Increased need for mental health services

Across the country there has been heightened depression, increased substance abuse, and intense anxiety, but the Centers for Disease Control and Prevention shows that the prevalence for mental distress is highest in the Latinx community with families suffering from grief, illness, and financial stress.

  • Local support: $40,000 to National Alliance on Mental Illness Santa Cruz County to grow services for the Latinx community by adding bilingual staff, doubling the availability of the Spanish helpline, and increasing the number of weekly bilingual classes and groups. We also know that mental health is supported by strong connections with caring adults and peers. Read on about our grants to youth.

Learning loss and disconnection for children and youth

Prolonged periods of remote learning—especially for students without reliable internet connection—have led to rising rates of depression and anxiety for students in addition to compounding racial disparities in learning opportunities nationwide.

  • Local support: $30,000 to El Sistema Santa Cruz to reconnect with students in afterschool classical ensemble music education to support healing, academic performance for elementary age children, and help them build music literacy, self confidence, teamwork, and social responsibility. We are proud to partner with incredible youth development advocates and provide $686,000 in funding overall to organizations that will help youth heal from the isolation, anxiety and hopelessness of the last year.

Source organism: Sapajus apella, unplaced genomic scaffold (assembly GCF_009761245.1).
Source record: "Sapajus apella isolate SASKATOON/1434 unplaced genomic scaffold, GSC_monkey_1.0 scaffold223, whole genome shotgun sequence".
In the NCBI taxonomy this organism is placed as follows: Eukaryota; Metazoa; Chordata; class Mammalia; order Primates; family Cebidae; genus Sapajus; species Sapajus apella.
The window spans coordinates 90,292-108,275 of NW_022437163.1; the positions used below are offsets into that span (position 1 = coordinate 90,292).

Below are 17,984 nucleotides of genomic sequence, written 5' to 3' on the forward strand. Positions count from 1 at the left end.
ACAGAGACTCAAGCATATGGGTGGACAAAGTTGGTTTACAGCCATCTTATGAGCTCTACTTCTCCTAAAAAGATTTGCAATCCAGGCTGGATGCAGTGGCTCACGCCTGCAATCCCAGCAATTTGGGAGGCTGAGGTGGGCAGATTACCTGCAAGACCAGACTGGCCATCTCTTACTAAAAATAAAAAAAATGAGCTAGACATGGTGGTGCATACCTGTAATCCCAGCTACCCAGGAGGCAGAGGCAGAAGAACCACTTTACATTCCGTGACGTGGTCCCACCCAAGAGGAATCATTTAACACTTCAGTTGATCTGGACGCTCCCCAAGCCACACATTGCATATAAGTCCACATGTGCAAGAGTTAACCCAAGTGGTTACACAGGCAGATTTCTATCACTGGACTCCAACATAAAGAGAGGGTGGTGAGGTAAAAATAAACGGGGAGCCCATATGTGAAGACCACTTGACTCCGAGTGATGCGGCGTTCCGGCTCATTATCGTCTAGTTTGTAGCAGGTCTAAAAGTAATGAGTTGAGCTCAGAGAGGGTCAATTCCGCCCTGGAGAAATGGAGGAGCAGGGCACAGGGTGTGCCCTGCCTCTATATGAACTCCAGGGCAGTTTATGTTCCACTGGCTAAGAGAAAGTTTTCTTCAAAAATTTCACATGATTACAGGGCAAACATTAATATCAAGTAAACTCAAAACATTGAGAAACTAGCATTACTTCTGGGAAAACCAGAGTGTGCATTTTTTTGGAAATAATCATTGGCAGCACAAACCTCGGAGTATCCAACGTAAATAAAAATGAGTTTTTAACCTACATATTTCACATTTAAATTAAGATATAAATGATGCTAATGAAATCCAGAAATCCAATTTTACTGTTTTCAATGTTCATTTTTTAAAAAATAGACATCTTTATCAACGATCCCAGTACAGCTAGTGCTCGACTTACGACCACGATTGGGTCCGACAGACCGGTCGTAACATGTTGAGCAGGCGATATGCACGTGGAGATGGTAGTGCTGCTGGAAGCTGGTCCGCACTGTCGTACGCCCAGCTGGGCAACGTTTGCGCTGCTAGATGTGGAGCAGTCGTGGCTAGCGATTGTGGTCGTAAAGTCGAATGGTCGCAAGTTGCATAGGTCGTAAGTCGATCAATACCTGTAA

Exacerbated homelessness crisis

Even with local, state, and national measures trying to prevent evictions, huge unemployment and reduced hours combined with high rent costs, cumulative back rent, and lack of affordable housing has plunged thousands of families into homelessness in every state.

  • Local support: $50,000 to Families in Transition to help support more than 300 families stay housed, find permanent housing, and provide unique and tailored services for families experiencing generational poverty and housing instability. Additionally, family resource centers around the county are working each day with additional 2021 Community Grants to help people find and keep housing.

Isolated and hungry seniors

In addition to suffering extreme isolation and food insecurity, nearly 1 million U.S. workers age 55 and older lost jobs during the pandemic and are being rehired more slowly as the economy reopens.

  • Local support: $50,000 to Grey Bears, Inc. to help serve their clients which increased by 44% over the last year. Food insecurity for seniors is a leading health issue locally, and Grey Bears improves the health and well-being of seniors through food distribution, door-to-door meal deliveries, and volunteerism. We are so grateful to the many senior services providers that we fund who have found caring ways to connect with seniors all year.

Learn more about the effective nonprofits who are helping people heal & recover

All 2021 Community Grant Awardees